2002-03-02 / Letters

Freedom Of Speech, For Some?

Freedom Of Speech, For Some?

Dear Editor;

Last week's editorial in the Wave, "Remember the Constitution?" showed that even our local paper is not above the common practice of the media pandering to Hollywood nitwits. First off, Richard Gere is identified as "a well-known and respected actor."  Who determines that he is "respected"? I remember him basically as the "john" in that late 80's movie that glorified prostitution, or as Cindy Crawford's old boyfriend.

Regardless, the editorial takes the attendance at the Madison Square Garden WTC tribute concert to task for booing Mr. Gere's anti-war diatribe that night. The concertgoers, made up mostly of the brave men and women who work for the FDNY, NYPD, EMT and PAPD, and their families, were people who suffered great losses only a few weeks before.

The editorialist claims that they "forgot about. "freedom of speech" and that they were an "embarrassment" for their jeers. Wasn't the crowd just exercising its freedom of speech by
disagreeing with the speaker? Why are Mr. Hollywood's ramblings considered more important than Mike the Fireman's, or Richie the Cop's?

In the same issue, one of the paper's columnists, who is also an associate editor of the Wave, uses his freedom of speech to make wild accusations, misrepresent facts and butcher the English language. The G-Man starts off with a juvenile comment about President Bush drinking before his State of the Union speech. He also claims that the U.S. will be going after countries in Africa in the war on terrorism, yet never once names which ones.  Also contained within the run-on sentences, dangling participles and confusing slang is his idea that the President Bush phrase "Axis of Evil" will alienate our allies around the world.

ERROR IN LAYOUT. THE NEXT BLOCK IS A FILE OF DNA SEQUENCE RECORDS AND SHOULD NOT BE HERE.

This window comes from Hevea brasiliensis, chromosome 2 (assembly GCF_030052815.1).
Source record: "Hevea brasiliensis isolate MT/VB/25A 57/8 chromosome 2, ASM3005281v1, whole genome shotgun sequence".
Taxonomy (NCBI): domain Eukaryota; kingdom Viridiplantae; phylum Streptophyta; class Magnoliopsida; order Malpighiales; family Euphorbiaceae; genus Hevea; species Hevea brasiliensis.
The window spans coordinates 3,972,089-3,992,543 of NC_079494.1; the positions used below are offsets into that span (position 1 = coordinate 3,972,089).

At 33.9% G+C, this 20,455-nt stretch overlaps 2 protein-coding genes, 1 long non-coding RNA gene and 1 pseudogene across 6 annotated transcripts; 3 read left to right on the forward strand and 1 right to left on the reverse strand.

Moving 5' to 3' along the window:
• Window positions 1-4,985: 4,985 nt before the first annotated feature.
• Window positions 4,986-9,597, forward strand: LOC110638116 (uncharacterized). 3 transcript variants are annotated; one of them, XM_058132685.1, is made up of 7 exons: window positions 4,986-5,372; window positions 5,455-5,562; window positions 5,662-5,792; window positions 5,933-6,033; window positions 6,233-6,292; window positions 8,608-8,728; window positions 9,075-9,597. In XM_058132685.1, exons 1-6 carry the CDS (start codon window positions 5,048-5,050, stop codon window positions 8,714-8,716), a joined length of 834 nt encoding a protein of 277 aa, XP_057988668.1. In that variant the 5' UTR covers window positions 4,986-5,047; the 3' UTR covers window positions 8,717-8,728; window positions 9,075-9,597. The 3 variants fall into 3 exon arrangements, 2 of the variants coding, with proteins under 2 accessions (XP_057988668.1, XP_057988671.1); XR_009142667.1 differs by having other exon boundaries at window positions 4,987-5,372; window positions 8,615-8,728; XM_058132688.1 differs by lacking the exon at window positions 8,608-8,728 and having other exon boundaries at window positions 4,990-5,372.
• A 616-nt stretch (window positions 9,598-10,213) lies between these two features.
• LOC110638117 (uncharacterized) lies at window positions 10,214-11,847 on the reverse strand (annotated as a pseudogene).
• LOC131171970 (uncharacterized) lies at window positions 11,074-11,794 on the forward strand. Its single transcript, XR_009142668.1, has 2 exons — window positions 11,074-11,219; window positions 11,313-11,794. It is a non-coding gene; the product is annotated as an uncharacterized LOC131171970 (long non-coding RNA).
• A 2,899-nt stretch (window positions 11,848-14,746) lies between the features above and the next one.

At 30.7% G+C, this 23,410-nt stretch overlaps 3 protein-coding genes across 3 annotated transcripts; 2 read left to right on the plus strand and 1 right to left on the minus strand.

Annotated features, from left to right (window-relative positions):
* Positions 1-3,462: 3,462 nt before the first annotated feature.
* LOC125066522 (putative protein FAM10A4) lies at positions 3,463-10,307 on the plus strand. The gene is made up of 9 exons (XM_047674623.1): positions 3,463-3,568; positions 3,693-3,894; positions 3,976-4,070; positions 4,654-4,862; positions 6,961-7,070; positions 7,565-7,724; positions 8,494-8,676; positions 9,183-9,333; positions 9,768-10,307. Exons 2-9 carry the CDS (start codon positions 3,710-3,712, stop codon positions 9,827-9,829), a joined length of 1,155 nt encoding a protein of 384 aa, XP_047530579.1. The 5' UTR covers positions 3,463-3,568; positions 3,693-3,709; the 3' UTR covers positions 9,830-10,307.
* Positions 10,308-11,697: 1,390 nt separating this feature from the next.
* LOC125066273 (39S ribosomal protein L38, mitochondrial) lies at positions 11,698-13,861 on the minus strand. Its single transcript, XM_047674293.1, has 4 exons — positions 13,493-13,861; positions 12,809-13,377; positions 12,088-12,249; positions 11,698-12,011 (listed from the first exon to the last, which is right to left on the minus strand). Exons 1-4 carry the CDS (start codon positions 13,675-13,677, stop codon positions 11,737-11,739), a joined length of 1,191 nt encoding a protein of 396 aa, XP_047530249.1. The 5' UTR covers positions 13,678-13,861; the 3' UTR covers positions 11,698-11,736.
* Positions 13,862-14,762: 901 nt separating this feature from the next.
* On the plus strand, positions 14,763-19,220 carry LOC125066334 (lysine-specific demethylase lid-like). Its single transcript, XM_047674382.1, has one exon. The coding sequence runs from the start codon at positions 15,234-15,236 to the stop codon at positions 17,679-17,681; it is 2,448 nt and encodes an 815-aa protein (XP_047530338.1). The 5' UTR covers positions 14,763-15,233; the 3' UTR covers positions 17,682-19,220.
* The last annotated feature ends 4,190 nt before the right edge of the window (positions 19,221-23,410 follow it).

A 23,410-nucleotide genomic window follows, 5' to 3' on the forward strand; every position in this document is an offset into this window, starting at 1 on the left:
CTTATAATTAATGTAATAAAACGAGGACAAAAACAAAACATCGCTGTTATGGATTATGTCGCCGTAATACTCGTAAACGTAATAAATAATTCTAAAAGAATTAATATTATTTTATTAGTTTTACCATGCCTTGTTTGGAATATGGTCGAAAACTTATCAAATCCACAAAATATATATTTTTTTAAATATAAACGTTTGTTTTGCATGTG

Already that has been proven wrong, as Italian intelligence helped foil a bomb plot against the U.S. Embassy in Rome this past week. Other allies, who have spent fractions of what we do in defense, yet have expected the U.S. to protect them for the last 60 years, will also get on board when they are threatened by these terrorists.

Editor Howard Schwach wrote last week, that the Wave has a "moral obligation to print diverse viewpoints on issues of the day." Hopefully the paper will now print columns and letters to refute the slanted liberal views of most of its staff.

MIKE O'NEILL


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